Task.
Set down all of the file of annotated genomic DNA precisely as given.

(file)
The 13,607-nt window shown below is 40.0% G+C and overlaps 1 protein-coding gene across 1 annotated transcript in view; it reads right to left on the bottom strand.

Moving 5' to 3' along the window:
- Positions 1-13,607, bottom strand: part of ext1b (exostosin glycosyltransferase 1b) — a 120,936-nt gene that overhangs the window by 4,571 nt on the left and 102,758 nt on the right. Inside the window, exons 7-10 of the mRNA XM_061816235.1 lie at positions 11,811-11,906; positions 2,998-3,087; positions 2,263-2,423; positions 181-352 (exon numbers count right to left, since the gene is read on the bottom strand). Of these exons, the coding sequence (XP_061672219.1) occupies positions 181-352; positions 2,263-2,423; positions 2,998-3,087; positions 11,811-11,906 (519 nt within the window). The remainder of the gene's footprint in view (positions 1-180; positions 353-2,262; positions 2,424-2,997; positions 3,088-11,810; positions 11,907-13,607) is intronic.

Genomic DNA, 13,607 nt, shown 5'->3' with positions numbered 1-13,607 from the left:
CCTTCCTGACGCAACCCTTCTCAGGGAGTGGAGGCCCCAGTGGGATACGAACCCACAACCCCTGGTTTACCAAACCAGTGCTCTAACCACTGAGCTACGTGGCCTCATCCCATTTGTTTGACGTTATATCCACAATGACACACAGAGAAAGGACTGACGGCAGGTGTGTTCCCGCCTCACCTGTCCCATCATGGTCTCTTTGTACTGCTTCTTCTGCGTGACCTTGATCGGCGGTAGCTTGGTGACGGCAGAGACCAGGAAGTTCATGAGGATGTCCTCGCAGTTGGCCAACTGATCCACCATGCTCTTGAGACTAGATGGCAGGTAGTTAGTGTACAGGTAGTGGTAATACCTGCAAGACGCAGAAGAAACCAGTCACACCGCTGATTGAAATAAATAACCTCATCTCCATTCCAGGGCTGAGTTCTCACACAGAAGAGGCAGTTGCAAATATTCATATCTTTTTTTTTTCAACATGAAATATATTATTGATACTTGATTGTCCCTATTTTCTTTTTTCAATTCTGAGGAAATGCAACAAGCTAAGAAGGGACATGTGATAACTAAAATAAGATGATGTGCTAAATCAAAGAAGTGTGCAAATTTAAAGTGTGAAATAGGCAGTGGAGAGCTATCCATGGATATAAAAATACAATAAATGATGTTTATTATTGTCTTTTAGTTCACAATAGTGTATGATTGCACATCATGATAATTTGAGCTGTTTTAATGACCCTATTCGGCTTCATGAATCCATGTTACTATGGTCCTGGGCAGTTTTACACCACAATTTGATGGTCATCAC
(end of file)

The 13,607-nt window shown below is 40.0% G+C and overlaps 1 protein-coding gene across 1 annotated transcript in view; it reads right to left on the bottom strand.

Moving 5' to 3' along the window:
- Positions 1-13,607, bottom strand: part of ext1b (exostosin glycosyltransferase 1b) — a 120,936-nt gene that overhangs the window by 4,571 nt on the left and 102,758 nt on the right. Inside the window, exons 7-10 of the mRNA XM_061816235.1 lie at positions 11,811-11,906; positions 2,998-3,087; positions 2,263-2,423; positions 181-352 (exon numbers count right to left, since the gene is read on the bottom strand). Of these exons, the coding sequence (XP_061672219.1) occupies positions 181-352; positions 2,263-2,423; positions 2,998-3,087; positions 11,811-11,906 (519 nt within the window). The remainder of the gene's footprint in view (positions 1-180; positions 353-2,262; positions 2,424-2,997; positions 3,088-11,810; positions 11,907-13,607) is intronic.

Genomic DNA, 13,607 nt, shown 5'->3' with positions numbered 1-13,607 from the left:
CCTTCCTGACGCAACCCTTCTCAGGGAGTGGAGGCCCCAGTGGGATACGAACCCACAACCCCTGGTTTACCAAACCAGTGCTCTAACCACTGAGCTACGTGGCCTCATCCCATTTGTTTGACGTTATATCCACAATGACACACAGAGAAAGGACTGACGGCAGGTGTGTTCCCGCCTCACCTGTCCCATCATGGTCTCTTTGTACTGCTTCTTCTGCGTGACCTTGATCGGCGGTAGCTTGGTGACGGCAGAGACCAGGAAGTTCATGAGGATGTCCTCGCAGTTGGCCAACTGATCCACCATGCTCTTGAGACTAGATGGCAGGTAGTTAGTGTACAGGTAGTGGTAATACCTGCAAGACGCAGAAGAAACCAGTCACACCGCTGATTGAAATAAATAACCTCATCTCCATTCCAGGGCTGAGTTCTCACACAGAAGAGGCAGTTGCAAATATTCATATCTTTTTTTTTTCAACATGAAATATATTATTGATACTTGATTGTCCCTATTTTCTTTTTTCAATTCTGAGGAAATGCAACAAGCTAAGAAGGGACATGTGATAACTAAAATAAGATGATGTGCTAAATCAAAGAAGTGTGCAAATTTAAAGTGTGAAATAGGCAGTGGAGAGCTATCCATGGATATAAAAATACAATAAATGATGTTTATTATTGTCTTTTAGTTCACAATAGTGTATGATTGCACATCATGATAATTTGAGCTGTTTTAATGACCCTATTCGGCTTCATGAATCCATGTTACTATGGTCCTGGGCAGTTTTACACCACAATTTGATGGTCATCAC